Over the objections of an agency attorney, three board members of the Washington Suburban Sanitary Commission attempted to restructure the utility at a closed-door meeting called last Monday night on less than two hours' notice, according to senior utility officials with knowledge of the meeting.
The move, led by WSSC Chair Joyce Starks, would have placed the utility's minority contracting office under the six-member board's direct control. Shaaron W. Phillips, head of the office and an ally of Prince George's County Executive Jack B. Johnson (D), currently reports to the general manager. The WSSC, with an annual budget of $659 million, is an important source of business for many Prince George's minority contractors, several of whom supported Johnson's campaign.
WSSC employees expressed outrage over the attempted closed-door restructuring less than a week after Starks told 17 state legislators at a fact-finding session that she was committed to transparency at the agency.
Starks announced the last-minute meeting after business hours, while one board member was out of town and another was sick. Robert H. Drummer, the agency's senior counsel, told the four commissioners present that the proposed session violated agency bylaws. The meeting would be improper, he said, because there was insufficient public notice and because two commissioners were unaware that the session had been called.
Three of the commissioners -- Starks, Vice Chair Gerald J. Roper and Prem P. Agarwal -- decided to proceed with the restructuring despite Drummer's objections, according to senior utility officials who spoke on condition of anonymity for fear of retribution from the board.
The effort fell apart when Commissioner Artis G. Hampshire-Cowan walked out of the meeting, leaving the board without a quorum.
The incident is the latest sign of disarray on the board of the giant utility, which provides water and sewer service to 1.6 million customers in Montgomery and Prince George's counties. State legislators have called for changes in the agency's governance, including possibly replacing all six commissioners.
The turmoil began when the board voted 4 to 2 Feb. 18 to fire General Manager John R. Griffin and his deputy. Starks, Roper, Agarwal and then-commissioner W. Gregory Wims voted to fire Griffin; Hampshire-Cowan and Commissioner Jinhee Kim Wilde voted against the ouster.
The agency's general counsel ruled the ouster invalid because the closed session had not been properly advertised. Earlier this month, the board paid each manager more than $250,000 to step down. Several agency employees said they saw last week's meeting as a repeat of the February episode.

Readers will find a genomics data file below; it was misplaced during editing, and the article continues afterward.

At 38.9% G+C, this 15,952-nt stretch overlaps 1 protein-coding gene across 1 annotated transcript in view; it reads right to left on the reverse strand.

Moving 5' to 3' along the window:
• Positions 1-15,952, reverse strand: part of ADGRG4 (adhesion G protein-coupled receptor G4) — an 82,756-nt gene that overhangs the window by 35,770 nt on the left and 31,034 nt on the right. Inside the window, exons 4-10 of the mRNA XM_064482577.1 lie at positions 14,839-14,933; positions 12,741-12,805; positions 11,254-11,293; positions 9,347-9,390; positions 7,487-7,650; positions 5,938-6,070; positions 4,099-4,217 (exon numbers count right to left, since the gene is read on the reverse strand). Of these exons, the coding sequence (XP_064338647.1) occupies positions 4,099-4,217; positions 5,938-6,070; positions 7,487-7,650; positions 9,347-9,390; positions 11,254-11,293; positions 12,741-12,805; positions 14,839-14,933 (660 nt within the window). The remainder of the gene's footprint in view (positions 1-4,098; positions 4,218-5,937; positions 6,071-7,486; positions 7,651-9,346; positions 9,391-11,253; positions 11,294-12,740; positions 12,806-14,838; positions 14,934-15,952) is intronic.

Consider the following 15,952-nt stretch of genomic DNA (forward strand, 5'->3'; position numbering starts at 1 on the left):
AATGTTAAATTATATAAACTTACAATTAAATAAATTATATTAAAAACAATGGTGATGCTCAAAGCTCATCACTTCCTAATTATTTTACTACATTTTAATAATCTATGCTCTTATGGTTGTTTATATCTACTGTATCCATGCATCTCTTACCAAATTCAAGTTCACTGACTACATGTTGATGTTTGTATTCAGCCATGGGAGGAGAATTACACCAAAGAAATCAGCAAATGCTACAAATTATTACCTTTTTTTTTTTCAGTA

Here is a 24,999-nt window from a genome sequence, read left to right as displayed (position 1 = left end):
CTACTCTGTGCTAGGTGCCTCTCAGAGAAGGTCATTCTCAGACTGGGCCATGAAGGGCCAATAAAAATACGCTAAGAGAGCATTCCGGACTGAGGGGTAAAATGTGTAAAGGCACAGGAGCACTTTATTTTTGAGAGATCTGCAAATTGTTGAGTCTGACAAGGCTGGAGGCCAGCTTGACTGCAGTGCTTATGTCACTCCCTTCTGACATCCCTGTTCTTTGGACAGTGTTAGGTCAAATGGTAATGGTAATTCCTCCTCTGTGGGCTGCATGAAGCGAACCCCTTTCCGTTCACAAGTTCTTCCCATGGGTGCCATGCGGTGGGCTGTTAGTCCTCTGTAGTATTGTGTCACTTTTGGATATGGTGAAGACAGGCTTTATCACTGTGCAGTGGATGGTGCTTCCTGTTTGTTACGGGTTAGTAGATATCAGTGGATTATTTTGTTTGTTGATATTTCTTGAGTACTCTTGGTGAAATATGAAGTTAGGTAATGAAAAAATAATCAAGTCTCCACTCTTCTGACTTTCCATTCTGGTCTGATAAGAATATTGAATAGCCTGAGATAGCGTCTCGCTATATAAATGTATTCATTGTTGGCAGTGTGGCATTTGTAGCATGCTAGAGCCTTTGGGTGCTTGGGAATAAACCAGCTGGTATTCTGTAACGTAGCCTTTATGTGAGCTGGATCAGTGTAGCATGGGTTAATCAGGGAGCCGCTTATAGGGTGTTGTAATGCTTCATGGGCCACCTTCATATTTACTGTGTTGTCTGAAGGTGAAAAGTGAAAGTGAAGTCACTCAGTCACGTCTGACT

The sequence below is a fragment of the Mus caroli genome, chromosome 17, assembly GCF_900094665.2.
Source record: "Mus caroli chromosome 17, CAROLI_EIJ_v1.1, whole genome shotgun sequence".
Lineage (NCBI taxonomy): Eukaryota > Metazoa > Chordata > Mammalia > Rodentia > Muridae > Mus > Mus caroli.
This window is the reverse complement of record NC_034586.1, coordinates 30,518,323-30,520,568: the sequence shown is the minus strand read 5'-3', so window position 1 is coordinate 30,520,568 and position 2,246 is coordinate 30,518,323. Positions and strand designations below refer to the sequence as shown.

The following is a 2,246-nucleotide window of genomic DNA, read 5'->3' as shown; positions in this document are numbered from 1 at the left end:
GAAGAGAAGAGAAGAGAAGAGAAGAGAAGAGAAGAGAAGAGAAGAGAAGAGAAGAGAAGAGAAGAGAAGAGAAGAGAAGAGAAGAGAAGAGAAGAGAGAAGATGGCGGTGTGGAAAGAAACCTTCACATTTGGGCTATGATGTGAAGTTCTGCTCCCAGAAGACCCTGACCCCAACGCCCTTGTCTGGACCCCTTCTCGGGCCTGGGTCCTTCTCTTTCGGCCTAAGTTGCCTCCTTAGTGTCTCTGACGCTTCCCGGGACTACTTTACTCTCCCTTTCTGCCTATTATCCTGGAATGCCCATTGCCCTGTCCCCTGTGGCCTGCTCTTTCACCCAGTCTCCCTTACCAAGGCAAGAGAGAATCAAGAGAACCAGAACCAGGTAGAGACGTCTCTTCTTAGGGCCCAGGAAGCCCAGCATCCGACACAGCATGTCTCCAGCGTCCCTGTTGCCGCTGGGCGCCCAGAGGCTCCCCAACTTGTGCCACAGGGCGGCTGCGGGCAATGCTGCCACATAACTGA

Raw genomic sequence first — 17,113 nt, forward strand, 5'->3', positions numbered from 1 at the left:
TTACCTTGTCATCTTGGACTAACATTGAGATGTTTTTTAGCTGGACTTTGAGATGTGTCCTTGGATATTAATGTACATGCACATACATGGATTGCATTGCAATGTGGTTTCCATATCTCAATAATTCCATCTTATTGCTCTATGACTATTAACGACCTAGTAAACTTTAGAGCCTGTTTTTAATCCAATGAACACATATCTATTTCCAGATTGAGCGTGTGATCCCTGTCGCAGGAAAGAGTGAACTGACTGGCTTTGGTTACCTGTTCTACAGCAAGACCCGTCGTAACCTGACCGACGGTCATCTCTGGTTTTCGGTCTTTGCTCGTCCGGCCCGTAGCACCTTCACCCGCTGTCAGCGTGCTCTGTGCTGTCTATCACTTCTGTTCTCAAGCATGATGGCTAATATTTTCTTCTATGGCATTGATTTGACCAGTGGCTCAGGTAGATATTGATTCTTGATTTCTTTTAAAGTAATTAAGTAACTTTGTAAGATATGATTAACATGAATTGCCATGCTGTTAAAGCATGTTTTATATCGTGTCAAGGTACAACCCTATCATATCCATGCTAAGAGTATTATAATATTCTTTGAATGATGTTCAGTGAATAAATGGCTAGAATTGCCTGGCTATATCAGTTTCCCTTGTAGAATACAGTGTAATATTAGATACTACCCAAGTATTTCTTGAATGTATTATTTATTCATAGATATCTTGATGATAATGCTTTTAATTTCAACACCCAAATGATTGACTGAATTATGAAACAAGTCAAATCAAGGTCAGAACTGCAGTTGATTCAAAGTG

"This came out of the blue," said Monica Johnson, acting chief of mission support with oversight of the minority contracting office, who was unaware of the proposed meeting until it was posted on the agency's Web site last Monday between 6 and 7 p.m. "It makes the comments about transparency seem disingenuous when this type of stuff happens."
The four commissioners at the meeting were at WSSC headquarters from 6 to 8 p.m. that day to interview search firms to select a new general manager. But Wilde, who was at home ill, said she did not know that Starks had proposed a closed session to restructure the agency.
"I don't understand why that issue was placed on the agenda without advance notice to other commissioners," she said. "We have more urgent matters to attend to other than shuffling mid-level personnel."
Agarwal declined to comment, and the four other board members did not return calls seeking comment.
The minority contracting office -- officially called the Small, Local & Minority Business Enterprise Group -- has long been a source of controversy at the agency. Phillips, named by Johnson to serve on a WSSC "transition team" he formed shortly after entering office in late 2002, has frequently been at odds with agency staff and has expressed her desire to report directly to the commissioners. Agency employees said there would be less oversight of the minority contracting office if Phillips reported directly to the board. Phillips did not return calls seeking comment.
Her former supervisor, Carla R. Joyner, who is the newly appointed acting general manager, has previously told Phillips to deal with direct superiors rather than going to the board, which is not supposed to be involved in the agency's day-to-day operations.
"Your issues fall in my area of responsibility, not the Commissioners'," Joyner wrote in an Aug. 3 e-mail to Phillips.
Several employees expressed concern that the attempted restructuring of the agency would sour an already tense relationship between the board and the permanent staff.
"There's a grave concern in terms of us being able to work together to address the issues facing this agency," Johnson said.